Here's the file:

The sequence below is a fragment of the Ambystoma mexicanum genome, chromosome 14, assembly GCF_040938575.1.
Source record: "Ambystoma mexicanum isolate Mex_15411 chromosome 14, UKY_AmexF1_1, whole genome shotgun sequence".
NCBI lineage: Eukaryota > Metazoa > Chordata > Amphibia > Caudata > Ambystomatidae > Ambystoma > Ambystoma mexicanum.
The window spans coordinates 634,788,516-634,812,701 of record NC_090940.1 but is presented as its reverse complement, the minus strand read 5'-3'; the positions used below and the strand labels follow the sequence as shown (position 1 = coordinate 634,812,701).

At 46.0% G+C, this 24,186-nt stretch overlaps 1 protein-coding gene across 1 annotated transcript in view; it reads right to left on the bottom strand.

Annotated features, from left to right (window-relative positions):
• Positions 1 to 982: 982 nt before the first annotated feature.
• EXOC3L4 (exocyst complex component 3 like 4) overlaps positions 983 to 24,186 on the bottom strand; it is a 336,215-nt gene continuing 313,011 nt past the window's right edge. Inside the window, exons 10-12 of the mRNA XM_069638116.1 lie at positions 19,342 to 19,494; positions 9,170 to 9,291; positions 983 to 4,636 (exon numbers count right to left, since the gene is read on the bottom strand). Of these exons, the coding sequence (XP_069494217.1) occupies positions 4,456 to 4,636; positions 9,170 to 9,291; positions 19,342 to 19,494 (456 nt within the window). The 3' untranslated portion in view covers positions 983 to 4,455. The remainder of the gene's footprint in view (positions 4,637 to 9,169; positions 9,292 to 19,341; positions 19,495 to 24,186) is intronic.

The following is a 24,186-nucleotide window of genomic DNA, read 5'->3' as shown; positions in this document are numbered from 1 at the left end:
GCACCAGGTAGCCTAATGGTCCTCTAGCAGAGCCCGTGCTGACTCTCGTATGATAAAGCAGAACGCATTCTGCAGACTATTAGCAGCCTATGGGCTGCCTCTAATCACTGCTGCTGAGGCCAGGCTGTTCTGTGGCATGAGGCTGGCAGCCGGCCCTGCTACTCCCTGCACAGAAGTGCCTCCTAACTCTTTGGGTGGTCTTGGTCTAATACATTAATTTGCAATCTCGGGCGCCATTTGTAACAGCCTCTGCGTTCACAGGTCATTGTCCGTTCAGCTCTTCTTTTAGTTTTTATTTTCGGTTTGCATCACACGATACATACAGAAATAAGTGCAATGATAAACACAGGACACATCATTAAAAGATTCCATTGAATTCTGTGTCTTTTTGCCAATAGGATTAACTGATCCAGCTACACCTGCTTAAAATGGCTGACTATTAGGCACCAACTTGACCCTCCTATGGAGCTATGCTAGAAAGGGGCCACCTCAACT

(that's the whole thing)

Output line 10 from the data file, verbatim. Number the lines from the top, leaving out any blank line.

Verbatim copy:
GCACCAGGTAGCCTAATGGTCCTCTAGCAGAGCCCGTGCTGACTCTCGTATGATAAAGCAGAACGCATTCTGCAGACTATTAGCAGCCTATGGGCTGCCTCTAATCACTGCTGCTGAGGCCAGGCTGTTCTGTGGCATGAGGCTGGCAGCCGGCCCTGCTACTCCCTGCACAGAAGTGCCTCCTAACTCTTTGGGTGGTCTTGGTCTAATACATTAATTTGCAATCTCGGGCGCCATTTGTAACAGCCTCTGCGTTCACAGGTCATTGTCCGTTCAGCTCTTCTTTTAGTTTTTATTTTCGGTTTGCATCACACGATACATACAGAAATAAGTGCAATGATAAACACAGGACACATCATTAAAAGATTCCATTGAATTCTGTGTCTTTTTGCCAATAGGATTAACTGATCCAGCTACACCTGCTTAAAATGGCTGACTATTAGGCACCAACTTGACCCTCCTATGGAGCTATGCTAGAAAGGGGCCACCTCAACT